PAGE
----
Journalism lecture in Austin focuses on covering Mexico, drugs and the border

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  • October 8, 2010

By Ian Tennant

With the violence unleashed by drug cartels profoundly impacting Mexico, both foreign and local journalists are trying to figure out how to cover a war of a different kind, according to a panel presented in front of more than 200 people at the University of Texas at Austin on Thursday, Oct. 7.

“Impunity” is the word that characterizes the volatile working conditions in Mexico, said John Burnett, a reporter for NPR and moderator of the panel called “The War Next Door: Reporting Mexico, Drugs and the Border.”

“The cartels have the power of life or death over the people,” he said. “They know they won’t get caught.”

Javier Garza, editor of El Siglo de Torreon, said the impunity drug cartels enjoy means that even if illicit drugs were legalized in the United States, the criminal organizations would simply concentrate on other activities, knowing federal soldiers or local policemen could not stop them.

“They know they have the firepower,” said Garza, a UT-Austin graduate. “They know they can take them (the police or army) on and win.”

Emphasizing that journalists have had to adapt how they gather information, Tracy Wilkinson, Mexico City bureau chief for the Los Angeles Times, said “the violence has drastically altered our map of Mexico.” The veteran correspondent, who has covered wars in Central America, the Balkans, the Middle East and Iraq, said “Baghdad Rules” apply: get in quick, don’t share travel plans, do your reporting efficiently, keep your “antennae” alert, and get out.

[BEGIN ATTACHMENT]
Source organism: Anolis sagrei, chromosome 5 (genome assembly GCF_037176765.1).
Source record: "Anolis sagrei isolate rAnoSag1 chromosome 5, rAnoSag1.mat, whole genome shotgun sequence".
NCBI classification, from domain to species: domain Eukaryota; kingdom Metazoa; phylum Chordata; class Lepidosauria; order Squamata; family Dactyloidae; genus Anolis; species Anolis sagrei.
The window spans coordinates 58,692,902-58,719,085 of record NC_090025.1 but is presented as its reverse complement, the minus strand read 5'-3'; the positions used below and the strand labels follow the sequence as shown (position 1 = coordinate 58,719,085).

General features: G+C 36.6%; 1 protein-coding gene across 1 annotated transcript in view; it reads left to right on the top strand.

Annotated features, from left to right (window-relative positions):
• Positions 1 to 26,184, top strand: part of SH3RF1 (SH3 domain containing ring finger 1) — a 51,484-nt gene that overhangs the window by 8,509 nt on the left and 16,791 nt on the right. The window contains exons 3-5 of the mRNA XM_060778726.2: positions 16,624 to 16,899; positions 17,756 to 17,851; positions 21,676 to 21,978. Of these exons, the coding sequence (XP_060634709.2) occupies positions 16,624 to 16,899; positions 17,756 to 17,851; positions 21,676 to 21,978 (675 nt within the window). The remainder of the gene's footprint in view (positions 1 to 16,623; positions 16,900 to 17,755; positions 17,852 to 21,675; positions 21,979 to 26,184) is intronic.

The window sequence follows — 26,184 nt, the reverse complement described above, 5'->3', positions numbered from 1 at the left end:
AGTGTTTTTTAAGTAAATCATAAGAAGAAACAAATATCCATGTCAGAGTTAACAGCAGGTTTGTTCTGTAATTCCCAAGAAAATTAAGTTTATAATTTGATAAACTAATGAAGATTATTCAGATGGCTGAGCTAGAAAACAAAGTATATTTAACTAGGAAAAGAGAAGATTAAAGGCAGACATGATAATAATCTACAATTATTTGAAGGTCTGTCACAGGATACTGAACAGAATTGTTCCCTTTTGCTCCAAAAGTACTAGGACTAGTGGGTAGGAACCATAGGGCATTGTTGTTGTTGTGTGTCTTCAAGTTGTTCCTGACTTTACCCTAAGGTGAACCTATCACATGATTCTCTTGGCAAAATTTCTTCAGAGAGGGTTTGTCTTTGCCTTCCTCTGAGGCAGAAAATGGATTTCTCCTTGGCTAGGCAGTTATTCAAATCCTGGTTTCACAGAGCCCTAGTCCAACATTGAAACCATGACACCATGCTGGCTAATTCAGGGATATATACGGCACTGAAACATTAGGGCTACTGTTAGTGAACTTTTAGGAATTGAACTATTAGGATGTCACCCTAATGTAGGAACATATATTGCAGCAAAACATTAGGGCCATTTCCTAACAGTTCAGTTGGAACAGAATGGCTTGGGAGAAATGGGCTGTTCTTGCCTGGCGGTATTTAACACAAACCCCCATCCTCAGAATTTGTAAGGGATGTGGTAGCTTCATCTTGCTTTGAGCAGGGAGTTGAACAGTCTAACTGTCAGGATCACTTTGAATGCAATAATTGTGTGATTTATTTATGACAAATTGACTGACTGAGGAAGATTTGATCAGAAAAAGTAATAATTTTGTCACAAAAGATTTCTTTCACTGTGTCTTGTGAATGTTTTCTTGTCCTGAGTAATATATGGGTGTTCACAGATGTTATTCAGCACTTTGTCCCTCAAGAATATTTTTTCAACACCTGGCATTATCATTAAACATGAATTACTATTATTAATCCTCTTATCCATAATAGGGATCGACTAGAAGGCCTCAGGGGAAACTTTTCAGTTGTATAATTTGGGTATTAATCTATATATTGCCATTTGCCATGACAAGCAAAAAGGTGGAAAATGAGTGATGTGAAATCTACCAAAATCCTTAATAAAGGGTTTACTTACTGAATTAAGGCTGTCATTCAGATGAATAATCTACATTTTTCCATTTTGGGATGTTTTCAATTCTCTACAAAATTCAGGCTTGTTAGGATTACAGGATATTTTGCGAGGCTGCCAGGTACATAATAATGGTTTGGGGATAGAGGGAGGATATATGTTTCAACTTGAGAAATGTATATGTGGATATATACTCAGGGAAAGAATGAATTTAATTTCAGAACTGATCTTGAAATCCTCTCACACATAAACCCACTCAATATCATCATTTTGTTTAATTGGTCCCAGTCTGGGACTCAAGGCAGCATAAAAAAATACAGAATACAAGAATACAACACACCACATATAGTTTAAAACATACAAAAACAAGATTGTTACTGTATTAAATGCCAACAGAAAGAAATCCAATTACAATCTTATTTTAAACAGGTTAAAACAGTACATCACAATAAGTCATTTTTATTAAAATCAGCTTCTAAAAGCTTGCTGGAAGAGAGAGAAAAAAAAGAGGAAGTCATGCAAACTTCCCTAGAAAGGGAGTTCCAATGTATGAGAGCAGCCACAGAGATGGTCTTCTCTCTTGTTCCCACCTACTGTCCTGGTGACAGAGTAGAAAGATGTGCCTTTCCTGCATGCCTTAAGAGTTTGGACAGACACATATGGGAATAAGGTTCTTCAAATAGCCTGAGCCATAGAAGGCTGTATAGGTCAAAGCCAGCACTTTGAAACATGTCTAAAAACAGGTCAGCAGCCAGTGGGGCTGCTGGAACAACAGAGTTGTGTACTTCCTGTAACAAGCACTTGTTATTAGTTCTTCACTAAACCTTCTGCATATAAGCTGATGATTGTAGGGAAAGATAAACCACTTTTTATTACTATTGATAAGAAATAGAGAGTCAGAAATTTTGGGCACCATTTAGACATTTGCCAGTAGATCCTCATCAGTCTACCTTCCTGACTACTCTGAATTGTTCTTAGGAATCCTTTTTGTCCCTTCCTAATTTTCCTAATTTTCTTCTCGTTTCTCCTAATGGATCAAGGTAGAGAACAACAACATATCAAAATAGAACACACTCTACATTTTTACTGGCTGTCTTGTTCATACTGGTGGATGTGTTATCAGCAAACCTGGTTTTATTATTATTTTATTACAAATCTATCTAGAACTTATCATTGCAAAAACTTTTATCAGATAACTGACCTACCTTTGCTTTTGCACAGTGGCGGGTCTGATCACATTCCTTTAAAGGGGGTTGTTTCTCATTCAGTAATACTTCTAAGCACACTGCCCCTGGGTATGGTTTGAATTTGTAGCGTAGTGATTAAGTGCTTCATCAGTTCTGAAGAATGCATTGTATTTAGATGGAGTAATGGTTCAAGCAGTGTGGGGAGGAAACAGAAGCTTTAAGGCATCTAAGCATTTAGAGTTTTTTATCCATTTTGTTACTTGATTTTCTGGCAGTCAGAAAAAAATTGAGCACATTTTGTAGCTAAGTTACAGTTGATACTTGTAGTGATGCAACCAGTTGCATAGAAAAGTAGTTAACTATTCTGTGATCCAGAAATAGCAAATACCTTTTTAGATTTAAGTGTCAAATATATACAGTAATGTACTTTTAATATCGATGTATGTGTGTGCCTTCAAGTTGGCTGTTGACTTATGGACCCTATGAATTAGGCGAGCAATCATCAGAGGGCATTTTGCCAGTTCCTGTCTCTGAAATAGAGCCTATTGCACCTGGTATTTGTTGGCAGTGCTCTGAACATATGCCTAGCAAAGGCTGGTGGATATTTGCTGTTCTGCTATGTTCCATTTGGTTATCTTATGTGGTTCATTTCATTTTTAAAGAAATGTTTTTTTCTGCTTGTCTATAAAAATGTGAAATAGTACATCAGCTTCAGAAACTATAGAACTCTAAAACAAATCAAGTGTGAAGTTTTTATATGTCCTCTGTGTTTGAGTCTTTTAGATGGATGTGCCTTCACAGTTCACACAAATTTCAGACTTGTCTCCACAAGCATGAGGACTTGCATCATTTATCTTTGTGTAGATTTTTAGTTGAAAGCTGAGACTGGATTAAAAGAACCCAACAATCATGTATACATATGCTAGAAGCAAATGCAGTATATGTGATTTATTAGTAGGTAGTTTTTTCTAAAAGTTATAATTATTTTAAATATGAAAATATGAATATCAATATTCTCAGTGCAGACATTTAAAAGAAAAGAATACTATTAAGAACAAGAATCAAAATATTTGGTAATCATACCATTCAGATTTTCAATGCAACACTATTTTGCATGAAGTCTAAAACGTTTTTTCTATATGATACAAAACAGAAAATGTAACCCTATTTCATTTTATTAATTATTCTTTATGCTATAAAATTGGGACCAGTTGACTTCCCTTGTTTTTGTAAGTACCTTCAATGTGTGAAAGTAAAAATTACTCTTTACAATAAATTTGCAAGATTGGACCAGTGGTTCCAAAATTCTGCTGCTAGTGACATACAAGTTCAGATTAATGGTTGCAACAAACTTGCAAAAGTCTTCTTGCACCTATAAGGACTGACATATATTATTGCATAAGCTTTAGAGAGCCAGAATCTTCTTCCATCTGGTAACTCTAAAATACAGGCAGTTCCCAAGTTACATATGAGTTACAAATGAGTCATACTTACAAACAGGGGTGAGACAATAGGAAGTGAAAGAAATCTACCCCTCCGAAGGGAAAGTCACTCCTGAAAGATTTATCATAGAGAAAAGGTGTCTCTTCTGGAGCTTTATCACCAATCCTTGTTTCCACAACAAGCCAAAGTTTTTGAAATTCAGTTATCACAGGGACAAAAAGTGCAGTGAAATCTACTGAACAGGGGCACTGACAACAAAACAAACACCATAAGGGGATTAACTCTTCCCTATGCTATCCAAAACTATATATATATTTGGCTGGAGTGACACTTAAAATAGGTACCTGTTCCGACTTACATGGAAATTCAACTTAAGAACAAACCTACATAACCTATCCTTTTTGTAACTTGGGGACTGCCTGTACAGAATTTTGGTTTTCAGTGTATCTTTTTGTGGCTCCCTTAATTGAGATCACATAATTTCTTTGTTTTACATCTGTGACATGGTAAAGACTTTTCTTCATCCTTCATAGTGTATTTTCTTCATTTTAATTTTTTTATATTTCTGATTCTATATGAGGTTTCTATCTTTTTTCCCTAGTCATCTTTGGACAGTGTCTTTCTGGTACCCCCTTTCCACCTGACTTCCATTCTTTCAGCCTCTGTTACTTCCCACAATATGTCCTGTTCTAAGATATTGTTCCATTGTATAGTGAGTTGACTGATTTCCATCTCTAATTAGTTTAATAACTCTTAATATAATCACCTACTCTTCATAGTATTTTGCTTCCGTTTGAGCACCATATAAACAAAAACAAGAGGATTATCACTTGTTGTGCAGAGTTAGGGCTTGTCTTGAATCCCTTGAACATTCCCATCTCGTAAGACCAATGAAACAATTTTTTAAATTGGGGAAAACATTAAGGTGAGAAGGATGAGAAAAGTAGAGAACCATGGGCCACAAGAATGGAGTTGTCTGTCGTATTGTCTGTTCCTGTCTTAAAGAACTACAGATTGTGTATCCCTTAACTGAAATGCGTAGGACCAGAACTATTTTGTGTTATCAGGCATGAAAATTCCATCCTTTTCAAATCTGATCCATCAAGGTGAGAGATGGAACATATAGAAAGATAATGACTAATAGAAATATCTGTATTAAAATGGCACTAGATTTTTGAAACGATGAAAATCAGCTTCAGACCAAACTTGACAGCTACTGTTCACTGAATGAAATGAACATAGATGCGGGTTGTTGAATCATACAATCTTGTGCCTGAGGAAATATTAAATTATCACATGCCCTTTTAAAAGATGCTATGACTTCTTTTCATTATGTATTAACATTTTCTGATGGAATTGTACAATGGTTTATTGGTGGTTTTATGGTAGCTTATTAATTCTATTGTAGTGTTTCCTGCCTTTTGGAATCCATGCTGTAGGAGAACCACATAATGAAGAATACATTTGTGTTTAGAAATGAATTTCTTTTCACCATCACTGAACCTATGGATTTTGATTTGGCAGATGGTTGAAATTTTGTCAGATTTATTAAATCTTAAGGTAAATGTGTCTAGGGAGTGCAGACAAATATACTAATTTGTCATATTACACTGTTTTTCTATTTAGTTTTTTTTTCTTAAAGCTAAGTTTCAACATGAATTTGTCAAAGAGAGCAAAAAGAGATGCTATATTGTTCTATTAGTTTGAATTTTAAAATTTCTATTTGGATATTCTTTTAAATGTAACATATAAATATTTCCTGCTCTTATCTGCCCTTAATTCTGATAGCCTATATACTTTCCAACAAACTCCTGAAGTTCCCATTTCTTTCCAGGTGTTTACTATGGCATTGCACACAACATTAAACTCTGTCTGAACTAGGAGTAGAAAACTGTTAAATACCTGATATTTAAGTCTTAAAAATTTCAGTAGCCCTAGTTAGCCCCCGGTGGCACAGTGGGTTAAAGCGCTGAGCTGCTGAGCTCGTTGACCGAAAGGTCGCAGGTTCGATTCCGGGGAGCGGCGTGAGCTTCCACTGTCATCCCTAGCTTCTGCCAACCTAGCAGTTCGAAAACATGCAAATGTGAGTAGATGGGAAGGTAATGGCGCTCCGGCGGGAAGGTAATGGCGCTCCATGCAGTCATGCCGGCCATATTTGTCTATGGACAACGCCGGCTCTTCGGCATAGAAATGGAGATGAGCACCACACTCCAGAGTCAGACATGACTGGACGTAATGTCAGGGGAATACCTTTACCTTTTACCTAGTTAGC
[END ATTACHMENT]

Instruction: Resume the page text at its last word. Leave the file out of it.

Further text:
“The old rules do not apply. You do not know who the enemy is,” Wilkinson said, referring to the narco killers, corrupt public officials and journalists who may be on the drug cartels’ payroll.

Cecilia Balli, a UT anthropologist who has reported on border issues for Texas Monthly and Harper’s magazine, said the rise of the drug cartels and the staggering level of violence -- which has claimed the lives of 64 journalists in the last decade -- has transformed Mexico “permanently.”

“We are going to have stories to tell for a long time because we still don’t understand the ramifications” of the drug war on Mexico and the United States, Balli said.

For more information about violence against journalism in Mexico, please see this Knight Center map.

The panel was part of the Mary Alice Davis Distinguished Lecture in Journalism, presented by the School of Journalism and the College of Communication at the University of Texas at Austin. Davis, a UT graduate, was a long-time Texas journalist who championed the role of journalism in democracy, and succumbed to cancer in 2004.

Note from the editor: This story was originally published by the Knight Center’s blog Journalism in the Americas, the predecessor of LatAm Journalism Review.